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Univ. of South Carolina School of Law

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Monday, July 7, 2008

That Other Blue Book: Maine Bankruptcy Court Rules That Kelley Blue Book Evidence Is Admissible under Rule 803(17)

The recent opinion of the United States Bankruptcy Court for the District of Maine in In re Young, 2008 WL 2619960 (D. Me. 2008), reveals that courts typically allow for the admission of evidence from the Kelley Blue Book pursuant to Federal Rule of Evidence 803(17).  In Young, Bradley and Denise Young had separate Chapter 13 cases pending under joint administration, and Camelot Homes, Inc. held an identical undisputed claim in each case secured by a judgment lien.  Camelot asserted that its claims were secured by certain real property, the debtors' residence, and four vehicles (a Honda, a Ford, a Dodge, and a BMW), while Bradley claimed that the vehicles were exempt property.

In support of his argument, Bradley claimed that his opinion of the "fair market value and replacement value" of each vehicle was:

     -Honda: $1,435.00

     -Ford: $2,665.00

     -Dodge: $5,235.00

     -BMW: $18,240.00

The court found that:

     "If Bradley's opinions are accepted as accurate reflections of replacement value, Camelot's claim will not be secured by the Honda and the Ford because the value of each of those vehicles would be consumed by an allowed exemption. The same will be true for the Dodge if the tools of trade exemption is allowed. Similarly, the BMW could be beyond the reach of Camelot's lien because the record shows a prior lien on that vehicle in the amount of $19,061.83."

The court then reserved its decision on this issue until it held a further evidentiary hearing.  It did, however, note that while Bradley's opinions on fair market value were based upon the Kelley Blue Book website, this fact did not render his testimony inadmissible hearsay because evidence from the Blue Book is admissible pursuant to Federal Rule of Evidence 803(17), which allows for the admission of   "[m]arket quotations, tabulations, lists, directories, or other published compilations, generally used and relied upon by the public or by persons in particular occupations" as an exception to the rule against hearsay.  As support for this conclusion, the court cited to two bankruptcy cases reaching similar conclusions, and my own research indicates that other courts have reached similar conclusions even in non-bankruptcy cases. See, e.g., United States v. Meo, 1994 WL 12340 at *7 (9th Cir. 1994).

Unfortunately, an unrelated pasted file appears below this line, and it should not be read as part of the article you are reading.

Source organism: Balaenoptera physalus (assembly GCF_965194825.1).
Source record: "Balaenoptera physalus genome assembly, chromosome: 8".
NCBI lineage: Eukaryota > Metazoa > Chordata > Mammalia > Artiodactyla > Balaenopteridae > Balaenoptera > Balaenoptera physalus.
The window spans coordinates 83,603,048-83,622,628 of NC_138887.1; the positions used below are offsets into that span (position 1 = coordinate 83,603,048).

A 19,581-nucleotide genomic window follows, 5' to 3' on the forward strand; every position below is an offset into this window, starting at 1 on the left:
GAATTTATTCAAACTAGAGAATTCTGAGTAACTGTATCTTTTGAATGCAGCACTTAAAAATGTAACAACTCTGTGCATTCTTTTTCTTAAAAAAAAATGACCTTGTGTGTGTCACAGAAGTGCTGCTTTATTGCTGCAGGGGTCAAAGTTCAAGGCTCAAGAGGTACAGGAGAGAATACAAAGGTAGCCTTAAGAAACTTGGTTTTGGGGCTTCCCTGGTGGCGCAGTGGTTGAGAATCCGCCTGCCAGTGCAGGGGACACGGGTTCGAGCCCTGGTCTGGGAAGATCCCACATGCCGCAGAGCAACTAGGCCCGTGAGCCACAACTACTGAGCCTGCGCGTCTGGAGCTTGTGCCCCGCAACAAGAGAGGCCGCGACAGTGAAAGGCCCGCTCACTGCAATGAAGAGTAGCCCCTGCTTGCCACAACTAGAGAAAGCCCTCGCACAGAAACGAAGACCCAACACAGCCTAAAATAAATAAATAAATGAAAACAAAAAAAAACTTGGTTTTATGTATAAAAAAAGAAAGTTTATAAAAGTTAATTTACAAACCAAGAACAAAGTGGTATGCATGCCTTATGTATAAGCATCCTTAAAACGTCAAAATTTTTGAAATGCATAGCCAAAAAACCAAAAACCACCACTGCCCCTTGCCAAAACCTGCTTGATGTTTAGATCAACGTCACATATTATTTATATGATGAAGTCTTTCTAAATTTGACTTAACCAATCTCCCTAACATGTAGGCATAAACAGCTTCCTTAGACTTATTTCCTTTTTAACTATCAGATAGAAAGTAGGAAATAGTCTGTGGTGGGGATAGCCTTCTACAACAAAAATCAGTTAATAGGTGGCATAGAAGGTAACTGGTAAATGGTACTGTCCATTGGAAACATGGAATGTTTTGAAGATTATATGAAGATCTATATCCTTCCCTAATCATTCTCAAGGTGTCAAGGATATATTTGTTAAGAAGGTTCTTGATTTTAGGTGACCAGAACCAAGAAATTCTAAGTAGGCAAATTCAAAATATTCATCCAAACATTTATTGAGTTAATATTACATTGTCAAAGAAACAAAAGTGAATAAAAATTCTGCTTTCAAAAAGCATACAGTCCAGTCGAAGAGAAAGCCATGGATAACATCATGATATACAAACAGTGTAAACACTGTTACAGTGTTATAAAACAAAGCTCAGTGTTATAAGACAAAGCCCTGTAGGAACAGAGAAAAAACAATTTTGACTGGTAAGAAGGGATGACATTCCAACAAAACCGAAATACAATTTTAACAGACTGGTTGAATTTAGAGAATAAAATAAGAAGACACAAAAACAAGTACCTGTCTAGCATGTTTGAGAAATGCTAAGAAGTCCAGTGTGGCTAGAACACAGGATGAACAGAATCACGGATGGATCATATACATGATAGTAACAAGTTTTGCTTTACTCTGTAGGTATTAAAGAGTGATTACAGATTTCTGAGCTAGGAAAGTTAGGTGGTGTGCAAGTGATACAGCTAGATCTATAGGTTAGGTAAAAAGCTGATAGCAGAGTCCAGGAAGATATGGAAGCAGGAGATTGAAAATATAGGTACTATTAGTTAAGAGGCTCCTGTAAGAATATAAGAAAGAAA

Looking at the Advisory Committee Note to Rule 803(17), this seems to me to be the correct ruling because the Committee indicated that "[t]he basis of trustworthiness" for such evidence "is general reliance by the public or by a particular segment of it, and the motivation of the compiler to foster reliance by being accurate."  It seems clear that both the car buying public and car dealers/sellers rely upon the Blue Book, with its compiler motivated to be accurate lest such reliance be undermined.

That said, I wasn't sure that what I saw as subjective Blue Book valuations could be considered as reliable as objective compilations such as phone books or market reports.  In looking at the FAQ on Kelly's site, though, I see that, inter alia, the New Car Blue Book Value reflects a vehicle's actual selling price and is based on tens of thousands of recent real sales transactions from auto dealers across the United States. The New Car Blue Book Value is not calculated or based on a proprietary formula; instead it is derived from actual new vehicle sales and extensive knowledge of the marketplace."  That makes the valuations seem a bit more objective to me, but it still seems to me that there is enough subjectivity to render their admissibility under Federal Rule of Evidence 803(17) questionable.  Are there any readers/car experts who want to weigh in?

-CM

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